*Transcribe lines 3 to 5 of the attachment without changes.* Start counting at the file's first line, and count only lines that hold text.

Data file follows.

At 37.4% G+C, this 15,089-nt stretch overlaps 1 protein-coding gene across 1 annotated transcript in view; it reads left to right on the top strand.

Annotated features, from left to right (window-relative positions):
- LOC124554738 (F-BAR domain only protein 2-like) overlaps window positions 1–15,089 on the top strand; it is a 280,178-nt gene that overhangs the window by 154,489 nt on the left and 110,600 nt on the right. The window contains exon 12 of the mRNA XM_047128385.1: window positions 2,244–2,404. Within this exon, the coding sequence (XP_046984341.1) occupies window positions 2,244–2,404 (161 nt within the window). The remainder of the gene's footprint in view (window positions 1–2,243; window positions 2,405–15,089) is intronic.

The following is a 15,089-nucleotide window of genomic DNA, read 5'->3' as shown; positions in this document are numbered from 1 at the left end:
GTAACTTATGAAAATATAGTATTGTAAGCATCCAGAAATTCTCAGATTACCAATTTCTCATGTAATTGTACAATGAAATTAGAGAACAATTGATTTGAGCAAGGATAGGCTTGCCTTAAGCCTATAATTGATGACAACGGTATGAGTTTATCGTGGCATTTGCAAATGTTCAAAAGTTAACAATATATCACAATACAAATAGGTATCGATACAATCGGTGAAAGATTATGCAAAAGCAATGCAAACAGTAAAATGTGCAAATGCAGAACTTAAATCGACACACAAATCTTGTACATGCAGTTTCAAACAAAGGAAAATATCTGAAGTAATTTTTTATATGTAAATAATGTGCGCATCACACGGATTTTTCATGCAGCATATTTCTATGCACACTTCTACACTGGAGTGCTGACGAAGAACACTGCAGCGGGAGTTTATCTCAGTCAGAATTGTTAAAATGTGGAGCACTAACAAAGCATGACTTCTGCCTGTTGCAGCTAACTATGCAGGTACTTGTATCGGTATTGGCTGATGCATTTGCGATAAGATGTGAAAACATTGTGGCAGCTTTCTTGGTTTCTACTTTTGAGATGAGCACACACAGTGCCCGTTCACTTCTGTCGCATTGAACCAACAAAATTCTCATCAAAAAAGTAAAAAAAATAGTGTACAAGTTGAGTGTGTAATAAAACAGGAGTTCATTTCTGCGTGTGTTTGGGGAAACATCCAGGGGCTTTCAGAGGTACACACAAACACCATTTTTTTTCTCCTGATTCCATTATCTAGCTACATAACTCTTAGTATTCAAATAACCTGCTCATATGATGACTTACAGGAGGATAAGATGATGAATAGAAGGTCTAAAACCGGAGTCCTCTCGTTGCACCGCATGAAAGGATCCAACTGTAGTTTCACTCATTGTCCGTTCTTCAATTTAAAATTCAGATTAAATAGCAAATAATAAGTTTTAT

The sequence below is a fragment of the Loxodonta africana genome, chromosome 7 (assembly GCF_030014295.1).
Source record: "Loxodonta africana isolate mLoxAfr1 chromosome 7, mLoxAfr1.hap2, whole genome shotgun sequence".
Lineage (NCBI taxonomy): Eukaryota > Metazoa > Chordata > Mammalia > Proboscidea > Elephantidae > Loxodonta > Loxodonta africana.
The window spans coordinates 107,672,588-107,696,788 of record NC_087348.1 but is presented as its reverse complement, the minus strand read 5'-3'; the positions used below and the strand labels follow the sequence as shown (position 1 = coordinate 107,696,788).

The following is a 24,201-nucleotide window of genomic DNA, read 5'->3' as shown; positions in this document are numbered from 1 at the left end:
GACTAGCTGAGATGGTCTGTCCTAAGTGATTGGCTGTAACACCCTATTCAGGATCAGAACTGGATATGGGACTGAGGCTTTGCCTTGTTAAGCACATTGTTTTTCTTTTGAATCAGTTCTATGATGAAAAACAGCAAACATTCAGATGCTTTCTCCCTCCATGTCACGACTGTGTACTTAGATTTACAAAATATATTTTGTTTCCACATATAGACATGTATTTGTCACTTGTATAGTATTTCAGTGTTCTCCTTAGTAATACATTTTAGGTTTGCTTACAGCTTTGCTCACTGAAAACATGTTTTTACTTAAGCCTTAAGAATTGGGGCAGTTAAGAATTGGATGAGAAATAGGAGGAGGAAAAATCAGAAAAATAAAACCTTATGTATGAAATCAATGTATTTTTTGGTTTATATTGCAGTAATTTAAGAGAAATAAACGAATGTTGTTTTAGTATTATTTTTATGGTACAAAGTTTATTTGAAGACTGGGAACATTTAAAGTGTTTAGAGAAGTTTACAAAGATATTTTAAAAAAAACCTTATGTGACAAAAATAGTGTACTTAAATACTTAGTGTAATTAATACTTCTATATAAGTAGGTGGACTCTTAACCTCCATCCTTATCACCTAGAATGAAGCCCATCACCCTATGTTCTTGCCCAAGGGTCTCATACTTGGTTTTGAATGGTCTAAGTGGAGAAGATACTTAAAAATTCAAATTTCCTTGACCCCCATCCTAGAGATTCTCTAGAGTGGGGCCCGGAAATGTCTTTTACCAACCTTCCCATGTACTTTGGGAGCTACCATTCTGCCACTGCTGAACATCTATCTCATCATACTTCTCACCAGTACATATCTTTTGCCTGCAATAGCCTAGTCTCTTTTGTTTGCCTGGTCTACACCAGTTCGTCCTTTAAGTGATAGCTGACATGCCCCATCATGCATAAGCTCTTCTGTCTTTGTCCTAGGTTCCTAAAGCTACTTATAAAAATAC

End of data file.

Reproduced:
- LOC124554738 (F-BAR domain only protein 2-like) overlaps window positions 1–15,089 on the top strand; it is a 280,178-nt gene that overhangs the window by 154,489 nt on the left and 110,600 nt on the right. The window contains exon 12 of the mRNA XM_047128385.1: window positions 2,244–2,404. Within this exon, the coding sequence (XP_046984341.1) occupies window positions 2,244–2,404 (161 nt within the window). The remainder of the gene's footprint in view (window positions 1–2,243; window positions 2,405–15,089) is intronic.

The following is a 15,089-nucleotide window of genomic DNA, read 5'->3' as shown; positions in this document are numbered from 1 at the left end:
GTAACTTATGAAAATATAGTATTGTAAGCATCCAGAAATTCTCAGATTACCAATTTCTCATGTAATTGTACAATGAAATTAGAGAACAATTGATTTGAGCAAGGATAGGCTTGCCTTAAGCCTATAATTGATGACAACGGTATGAGTTTATCGTGGCATTTGCAAATGTTCAAAAGTTAACAATATATCACAATACAAATAGGTATCGATACAATCGGTGAAAGATTATGCAAAAGCAATGCAAACAGTAAAATGTGCAAATGCAGAACTTAAATCGACACACAAATCTTGTACATGCAGTTTCAAACAAAGGAAAATATCTGAAGTAATTTTTTATATGTAAATAATGTGCGCATCACACGGATTTTTCATGCAGCATATTTCTATGCACACTTCTACACTGGAGTGCTGACGAAGAACACTGCAGCGGGAGTTTATCTCAGTCAGAATTGTTAAAATGTGGAGCACTAACAAAGCATGACTTCTGCCTGTTGCAGCTAACTATGCAGGTACTTGTATCGGTATTGGCTGATGCATTTGCGATAAGATGTGAAAACATTGTGGCAGCTTTCTTGGTTTCTACTTTTGAGATGAGCACACACAGTGCCCGTTCACTTCTGTCGCATTGAACCAACAAAATTCTCATCAAAAAAGTAAAAAAAATAGTGTACAAGTTGAGTGTGTAATAAAACAGGAGTTCATTTCTGCGTGTGTTTGGGGAAACATCCAGGGGCTTTCAGAGGTACACACAAACACCATTTTTTTTCTCCTGATTCCATTATCTAGCTACATAACTCTTAGTATTCAAATAACCTGCTCATATGATGACTTACAGGAGGATAAGATGATGAATAGAAGGTCTAAAACCGGAGTCCTCTCGTTGCACCGCATGAAAGGATCCAACTGTAGTTTCACTCATTGTCCGTTCTTCAATTTAAAATTCAGATTAAATAGCAAATAATAAGTTTTAT